Infographics are a favourite buzz word amongst marketers and PR professionals, as they basically turn what could be seen as a complicated bunch of information into a fun visual that looks good and is easy to understand.
The rise of the infographic has been swift over recent years, and it’s not hard to see why it is a great tool when explaining research or figures – it’s all about telling a story.
In such a digitally controlled world, an infographic means you can quickly drive traffic to your website and potentially engage a brand new audience.
However, infographics are also fantastic content for traditional media, as additional collateral to support a press campaign and in some instances even replace the press release fail-safe as a new way of promoting a client.
So what makes infographics such a great option? They are certainly more than a campaign fad, especially as in the last two years, infographic search volumes on Google has increased by 800%.
There are a number of reasons for this increase – it’s not a one sided story, all types of businesses and media are using infographics as a quick way to instantly grab the attention of readers. It’s all about drawing the reader in without copious amounts of text and instead key messages are conveyed by using shapes, bright colours and minimal wording.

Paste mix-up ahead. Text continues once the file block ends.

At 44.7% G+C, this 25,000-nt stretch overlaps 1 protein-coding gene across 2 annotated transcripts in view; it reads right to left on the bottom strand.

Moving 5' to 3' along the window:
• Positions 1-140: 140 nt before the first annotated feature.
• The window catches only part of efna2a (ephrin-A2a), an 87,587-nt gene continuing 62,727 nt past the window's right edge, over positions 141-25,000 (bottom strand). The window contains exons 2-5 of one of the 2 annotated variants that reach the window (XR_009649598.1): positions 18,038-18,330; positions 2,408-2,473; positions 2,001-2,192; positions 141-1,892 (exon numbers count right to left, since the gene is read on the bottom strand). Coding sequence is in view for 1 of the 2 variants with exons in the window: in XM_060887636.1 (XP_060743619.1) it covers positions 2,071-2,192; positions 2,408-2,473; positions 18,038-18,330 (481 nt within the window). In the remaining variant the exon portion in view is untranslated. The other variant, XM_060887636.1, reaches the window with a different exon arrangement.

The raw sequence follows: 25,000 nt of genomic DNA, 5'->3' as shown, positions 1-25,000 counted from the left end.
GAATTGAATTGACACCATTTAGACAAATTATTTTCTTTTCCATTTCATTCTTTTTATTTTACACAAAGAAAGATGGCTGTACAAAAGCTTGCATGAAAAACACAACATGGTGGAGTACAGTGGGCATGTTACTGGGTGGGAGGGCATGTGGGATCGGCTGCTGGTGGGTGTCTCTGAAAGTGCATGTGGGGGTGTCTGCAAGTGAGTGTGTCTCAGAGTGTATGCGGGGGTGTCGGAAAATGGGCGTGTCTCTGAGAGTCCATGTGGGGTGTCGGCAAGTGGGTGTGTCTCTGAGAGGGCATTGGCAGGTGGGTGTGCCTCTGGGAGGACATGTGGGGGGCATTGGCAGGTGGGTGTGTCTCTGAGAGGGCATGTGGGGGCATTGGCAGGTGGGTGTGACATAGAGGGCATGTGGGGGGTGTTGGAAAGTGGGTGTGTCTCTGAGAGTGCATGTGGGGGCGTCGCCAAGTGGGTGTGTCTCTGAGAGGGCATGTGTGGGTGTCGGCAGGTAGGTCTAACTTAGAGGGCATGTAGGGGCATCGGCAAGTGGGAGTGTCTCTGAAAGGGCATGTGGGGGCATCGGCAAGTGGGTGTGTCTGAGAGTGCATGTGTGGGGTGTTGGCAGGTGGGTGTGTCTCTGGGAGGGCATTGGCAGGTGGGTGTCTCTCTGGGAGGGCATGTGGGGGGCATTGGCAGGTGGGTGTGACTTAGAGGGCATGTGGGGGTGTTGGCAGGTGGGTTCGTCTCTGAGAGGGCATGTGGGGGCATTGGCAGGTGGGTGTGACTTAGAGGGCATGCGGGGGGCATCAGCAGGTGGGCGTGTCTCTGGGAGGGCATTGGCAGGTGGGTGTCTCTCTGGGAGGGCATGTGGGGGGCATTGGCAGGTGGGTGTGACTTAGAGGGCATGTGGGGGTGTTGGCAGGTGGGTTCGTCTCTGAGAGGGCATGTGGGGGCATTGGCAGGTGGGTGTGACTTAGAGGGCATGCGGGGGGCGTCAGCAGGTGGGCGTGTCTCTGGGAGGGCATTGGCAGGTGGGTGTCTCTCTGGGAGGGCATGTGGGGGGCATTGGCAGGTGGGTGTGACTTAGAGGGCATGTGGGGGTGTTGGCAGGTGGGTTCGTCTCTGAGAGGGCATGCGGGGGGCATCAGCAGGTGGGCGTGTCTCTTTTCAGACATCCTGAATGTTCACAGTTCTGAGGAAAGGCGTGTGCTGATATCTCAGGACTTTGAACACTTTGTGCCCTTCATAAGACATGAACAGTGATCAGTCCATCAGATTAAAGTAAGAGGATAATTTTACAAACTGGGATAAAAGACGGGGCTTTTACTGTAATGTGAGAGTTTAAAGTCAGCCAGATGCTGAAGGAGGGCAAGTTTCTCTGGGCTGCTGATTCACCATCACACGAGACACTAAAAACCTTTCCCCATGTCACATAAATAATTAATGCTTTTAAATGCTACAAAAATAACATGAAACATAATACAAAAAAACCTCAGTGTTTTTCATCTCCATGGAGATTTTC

Did you know that publishers who use infographics witness a 12% grow in traffic to their sites, than those who don’t use them?
What any communications professional needs to remember when writing copy for an infographic or briefing their design studio. Keep it short and snappy so that your readers can scan it quickly, pick out interesting points and share it across social media platforms.
However, when looking to promote a product or service an infographic can easily fall into the sales patter trap; try to avoid this at all costs. Instead, focus on what makes your product or service stand out using statistics that set it apart or a cool feature, maybe even an infographic on how you use it.
At the end of the day, remember who the infographic is aimed at when creating yours. Don’t get too complicated, whether you’re promoting a new range of this season’s must-haves or highlighting statistics from a report on donations, you should always think about the information they need to know.
So why not try an infographic next time you want to showcase some research or your financial results? It could be the start of a beautiful visual relationship.